The man behind the Easyway to Stop Smoking method
Allen Carr was born into a working class family in London, England in 1934. An athlete and avid anti-smoker as a child, he started smoking while doing National Service in 1952. By the time he qualified as a Chartered Accountant in 1958, he was a chain smoker. As Allen said in his biography: “On a bad day I smoked five packs, and never less than three.”
In addition to his chain smoking Allen was, by his own description, a ‘serial quitter’. He found quitting tough, but staying quit even tougher. “I once lasted six months of sheer hell before I caved in and lit up” he said. “I’m not ashamed to admit that I cried like a baby. I was crying because I felt I was condemned to smoke for the rest of my life.”
Shortly after this traumatic incident, a combination of events led to what he described as “my Eureka! moment”.
“I realised that it wasn’t a weakness in me, or that the cigarette was so wonderful that I couldn’t live without it, but that my brain had become scammed into seeing the relief of withdrawal pangs as genuine pleasure or stress relief. I realized that the reason I smoked was to remove the symptoms of withdrawal and by so doing, I got to feel like a non-smoker for a few minutes. As soon as I understood this simple point, my desire to smoke disappeared and I have never smoked since. After years of struggle, quitting was truly effortless and, if I’m honest, extremely enjoyable.”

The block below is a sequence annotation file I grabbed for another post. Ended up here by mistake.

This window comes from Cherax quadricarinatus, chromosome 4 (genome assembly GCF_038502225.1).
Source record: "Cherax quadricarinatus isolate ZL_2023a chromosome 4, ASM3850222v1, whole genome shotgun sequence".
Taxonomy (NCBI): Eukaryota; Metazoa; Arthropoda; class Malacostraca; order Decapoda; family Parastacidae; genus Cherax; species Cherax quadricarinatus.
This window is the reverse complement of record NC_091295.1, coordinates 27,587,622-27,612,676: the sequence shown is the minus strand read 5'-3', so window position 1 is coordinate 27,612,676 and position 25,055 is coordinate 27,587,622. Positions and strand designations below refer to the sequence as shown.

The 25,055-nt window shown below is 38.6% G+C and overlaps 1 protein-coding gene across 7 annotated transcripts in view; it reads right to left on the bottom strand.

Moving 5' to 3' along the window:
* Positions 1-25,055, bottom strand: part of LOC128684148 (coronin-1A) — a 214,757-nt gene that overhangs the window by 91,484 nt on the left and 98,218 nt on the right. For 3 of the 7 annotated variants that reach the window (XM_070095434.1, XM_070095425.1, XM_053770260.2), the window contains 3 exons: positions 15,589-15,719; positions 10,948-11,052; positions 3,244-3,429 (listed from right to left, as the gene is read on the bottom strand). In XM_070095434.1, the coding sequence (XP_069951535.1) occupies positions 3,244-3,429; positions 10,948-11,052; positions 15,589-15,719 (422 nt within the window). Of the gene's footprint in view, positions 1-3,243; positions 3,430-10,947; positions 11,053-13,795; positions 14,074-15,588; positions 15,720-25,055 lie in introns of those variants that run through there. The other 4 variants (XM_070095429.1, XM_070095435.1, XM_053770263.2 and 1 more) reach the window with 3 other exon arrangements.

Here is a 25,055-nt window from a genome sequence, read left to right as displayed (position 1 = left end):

He founded the first Allen Carr’s Easyway to Stop Smoking centre in Wimbledon, England in 1983 and spent the next 25 years of his life teaching smokers how to quit easily using his simple, drug-free approach. Today there are more than 150 Allen Carr’s Easyway seminar locations in 50 countries.
In July 2006 Allen was diagnosed with inoperable lung cancer and died peacefully in his sleep on 29th November 2006.
Thousands of messages from grateful ex-smokers flooded in and major media, including the BBC, the New York Times, The Economist, Washington Post, Forbes, the British Medical Journal, the New England Journal of Medicine and the Harvard Medical Review, published his obituary. The Economist said it best. Their headline read: “Allen Carr: Saviour of smokers”